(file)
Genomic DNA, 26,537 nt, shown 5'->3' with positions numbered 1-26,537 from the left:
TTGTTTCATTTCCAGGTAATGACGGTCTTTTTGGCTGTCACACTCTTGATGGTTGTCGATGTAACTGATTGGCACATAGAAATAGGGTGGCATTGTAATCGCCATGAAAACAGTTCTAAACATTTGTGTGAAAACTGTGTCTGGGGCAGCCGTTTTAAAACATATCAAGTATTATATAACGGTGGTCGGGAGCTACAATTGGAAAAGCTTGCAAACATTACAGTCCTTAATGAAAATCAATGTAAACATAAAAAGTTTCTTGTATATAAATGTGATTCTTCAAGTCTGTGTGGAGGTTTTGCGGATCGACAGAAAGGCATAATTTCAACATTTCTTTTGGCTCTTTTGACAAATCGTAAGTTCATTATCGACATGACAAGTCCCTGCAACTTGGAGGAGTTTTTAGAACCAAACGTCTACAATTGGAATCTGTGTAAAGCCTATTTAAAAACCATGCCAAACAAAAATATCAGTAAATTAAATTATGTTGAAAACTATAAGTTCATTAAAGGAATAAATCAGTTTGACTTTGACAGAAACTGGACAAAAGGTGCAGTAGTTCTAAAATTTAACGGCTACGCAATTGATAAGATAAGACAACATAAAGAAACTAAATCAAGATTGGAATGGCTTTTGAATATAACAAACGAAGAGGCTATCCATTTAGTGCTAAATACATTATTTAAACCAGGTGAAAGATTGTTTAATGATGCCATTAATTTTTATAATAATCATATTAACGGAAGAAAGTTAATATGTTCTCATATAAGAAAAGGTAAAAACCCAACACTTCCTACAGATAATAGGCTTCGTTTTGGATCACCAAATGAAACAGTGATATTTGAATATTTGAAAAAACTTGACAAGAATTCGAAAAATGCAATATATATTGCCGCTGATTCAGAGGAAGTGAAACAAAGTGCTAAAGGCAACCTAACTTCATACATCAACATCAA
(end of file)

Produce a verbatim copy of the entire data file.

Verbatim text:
Genomic DNA, 26,537 nt, shown 5'->3' with positions numbered 1-26,537 from the left:
TTGTTTCATTTCCAGGTAATGACGGTCTTTTTGGCTGTCACACTCTTGATGGTTGTCGATGTAACTGATTGGCACATAGAAATAGGGTGGCATTGTAATCGCCATGAAAACAGTTCTAAACATTTGTGTGAAAACTGTGTCTGGGGCAGCCGTTTTAAAACATATCAAGTATTATATAACGGTGGTCGGGAGCTACAATTGGAAAAGCTTGCAAACATTACAGTCCTTAATGAAAATCAATGTAAACATAAAAAGTTTCTTGTATATAAATGTGATTCTTCAAGTCTGTGTGGAGGTTTTGCGGATCGACAGAAAGGCATAATTTCAACATTTCTTTTGGCTCTTTTGACAAATCGTAAGTTCATTATCGACATGACAAGTCCCTGCAACTTGGAGGAGTTTTTAGAACCAAACGTCTACAATTGGAATCTGTGTAAAGCCTATTTAAAAACCATGCCAAACAAAAATATCAGTAAATTAAATTATGTTGAAAACTATAAGTTCATTAAAGGAATAAATCAGTTTGACTTTGACAGAAACTGGACAAAAGGTGCAGTAGTTCTAAAATTTAACGGCTACGCAATTGATAAGATAAGACAACATAAAGAAACTAAATCAAGATTGGAATGGCTTTTGAATATAACAAACGAAGAGGCTATCCATTTAGTGCTAAATACATTATTTAAACCAGGTGAAAGATTGTTTAATGATGCCATTAATTTTTATAATAATCATATTAACGGAAGAAAGTTAATATGTTCTCATATAAGAAAAGGTAAAAACCCAACACTTCCTACAGATAATAGGCTTCGTTTTGGATCACCAAATGAAACAGTGATATTTGAATATTTGAAAAAACTTGACAAGAATTCGAAAAATGCAATATATATTGCCGCTGATTCAGAGGAAGTGAAACAAAGTGCTAAAGGCAACCTAACTTCATACATCAACATCAA